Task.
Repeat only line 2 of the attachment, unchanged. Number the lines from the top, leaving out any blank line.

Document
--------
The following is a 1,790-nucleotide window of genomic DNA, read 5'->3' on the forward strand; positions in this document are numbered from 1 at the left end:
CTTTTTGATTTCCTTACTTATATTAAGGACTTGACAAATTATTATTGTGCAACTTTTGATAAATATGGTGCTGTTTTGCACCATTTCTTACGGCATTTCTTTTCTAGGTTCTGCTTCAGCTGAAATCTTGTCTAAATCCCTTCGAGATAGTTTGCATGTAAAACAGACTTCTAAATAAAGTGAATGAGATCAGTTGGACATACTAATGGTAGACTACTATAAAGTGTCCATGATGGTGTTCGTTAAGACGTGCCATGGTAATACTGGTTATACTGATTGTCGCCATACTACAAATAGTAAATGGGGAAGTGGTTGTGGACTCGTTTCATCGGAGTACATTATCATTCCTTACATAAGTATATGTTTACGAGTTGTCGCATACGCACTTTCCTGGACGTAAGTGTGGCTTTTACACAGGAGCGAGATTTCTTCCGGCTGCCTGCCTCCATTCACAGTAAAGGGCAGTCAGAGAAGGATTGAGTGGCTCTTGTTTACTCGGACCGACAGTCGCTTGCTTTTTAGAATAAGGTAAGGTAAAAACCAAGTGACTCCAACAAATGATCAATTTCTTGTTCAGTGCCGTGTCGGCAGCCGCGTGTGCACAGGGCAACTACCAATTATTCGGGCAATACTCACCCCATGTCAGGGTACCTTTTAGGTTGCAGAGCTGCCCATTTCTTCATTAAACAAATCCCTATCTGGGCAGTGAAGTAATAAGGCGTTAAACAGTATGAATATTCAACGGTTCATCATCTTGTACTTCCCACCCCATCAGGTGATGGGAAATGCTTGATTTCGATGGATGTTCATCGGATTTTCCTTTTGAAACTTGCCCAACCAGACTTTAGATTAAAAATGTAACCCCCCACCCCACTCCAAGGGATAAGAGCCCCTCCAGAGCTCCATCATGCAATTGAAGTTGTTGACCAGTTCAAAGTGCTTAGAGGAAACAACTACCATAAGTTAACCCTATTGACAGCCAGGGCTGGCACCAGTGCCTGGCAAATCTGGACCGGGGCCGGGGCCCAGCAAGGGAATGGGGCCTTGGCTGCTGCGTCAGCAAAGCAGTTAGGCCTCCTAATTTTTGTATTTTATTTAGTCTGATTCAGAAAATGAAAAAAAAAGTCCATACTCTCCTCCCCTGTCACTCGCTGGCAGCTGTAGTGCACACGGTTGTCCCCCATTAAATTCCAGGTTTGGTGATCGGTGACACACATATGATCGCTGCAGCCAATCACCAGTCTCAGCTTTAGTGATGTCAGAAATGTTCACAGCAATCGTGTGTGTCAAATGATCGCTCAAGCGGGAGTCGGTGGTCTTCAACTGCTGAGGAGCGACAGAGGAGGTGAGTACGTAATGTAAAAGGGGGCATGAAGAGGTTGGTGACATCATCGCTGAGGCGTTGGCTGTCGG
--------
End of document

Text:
CTTTTTGATTTCCTTACTTATATTAAGGACTTGACAAATTATTATTGTGCAACTTTTGATAAATATGGTGCTGTTTTGCACCATTTCTTACGGCATTTCTTTTCTAGGTTCTGCTTCAGCTGAAATCTTGTCTAAATCCCTTCGAGATAGTTTGCATGTAAAACAGACTTCTAAATAAAGTGAATGAGATCAGTTGGACATACTAATGGTAGACTACTATAAAGTGTCCATGATGGTGTTCGTTAAGACGTGCCATGGTAATACTGGTTATACTGATTGTCGCCATACTACAAATAGTAAATGGGGAAGTGGTTGTGGACTCGTTTCATCGGAGTACATTATCATTCCTTACATAAGTATATGTTTACGAGTTGTCGCATACGCACTTTCCTGGACGTAAGTGTGGCTTTTACACAGGAGCGAGATTTCTTCCGGCTGCCTGCCTCCATTCACAGTAAAGGGCAGTCAGAGAAGGATTGAGTGGCTCTTGTTTACTCGGACCGACAGTCGCTTGCTTTTTAGAATAAGGTAAGGTAAAAACCAAGTGACTCCAACAAATGATCAATTTCTTGTTCAGTGCCGTGTCGGCAGCCGCGTGTGCACAGGGCAACTACCAATTATTCGGGCAATACTCACCCCATGTCAGGGTACCTTTTAGGTTGCAGAGCTGCCCATTTCTTCATTAAACAAATCCCTATCTGGGCAGTGAAGTAATAAGGCGTTAAACAGTATGAATATTCAACGGTTCATCATCTTGTACTTCCCACCCCATCAGGTGATGGGAAATGCTTGATTTCGATGGATGTTCATCGGATTTTCCTTTTGAAACTTGCCCAACCAGACTTTAGATTAAAAATGTAACCCCCCACCCCACTCCAAGGGATAAGAGCCCCTCCAGAGCTCCATCATGCAATTGAAGTTGTTGACCAGTTCAAAGTGCTTAGAGGAAACAACTACCATAAGTTAACCCTATTGACAGCCAGGGCTGGCACCAGTGCCTGGCAAATCTGGACCGGGGCCGGGGCCCAGCAAGGGAATGGGGCCTTGGCTGCTGCGTCAGCAAAGCAGTTAGGCCTCCTAATTTTTGTATTTTATTTAGTCTGATTCAGAAAATGAAAAAAAAAGTCCATACTCTCCTCCCCTGTCACTCGCTGGCAGCTGTAGTGCACACGGTTGTCCCCCATTAAATTCCAGGTTTGGTGATCGGTGACACACATATGATCGCTGCAGCCAATCACCAGTCTCAGCTTTAGTGATGTCAGAAATGTTCACAGCAATCGTGTGTGTCAAATGATCGCTCAAGCGGGAGTCGGTGGTCTTCAACTGCTGAGGAGCGACAGAGGAGGTGAGTACGTAATGTAAAAGGGGGCATGAAGAGGTTGGTGACATCATCGCTGAGGCGTTGGCTGTCGG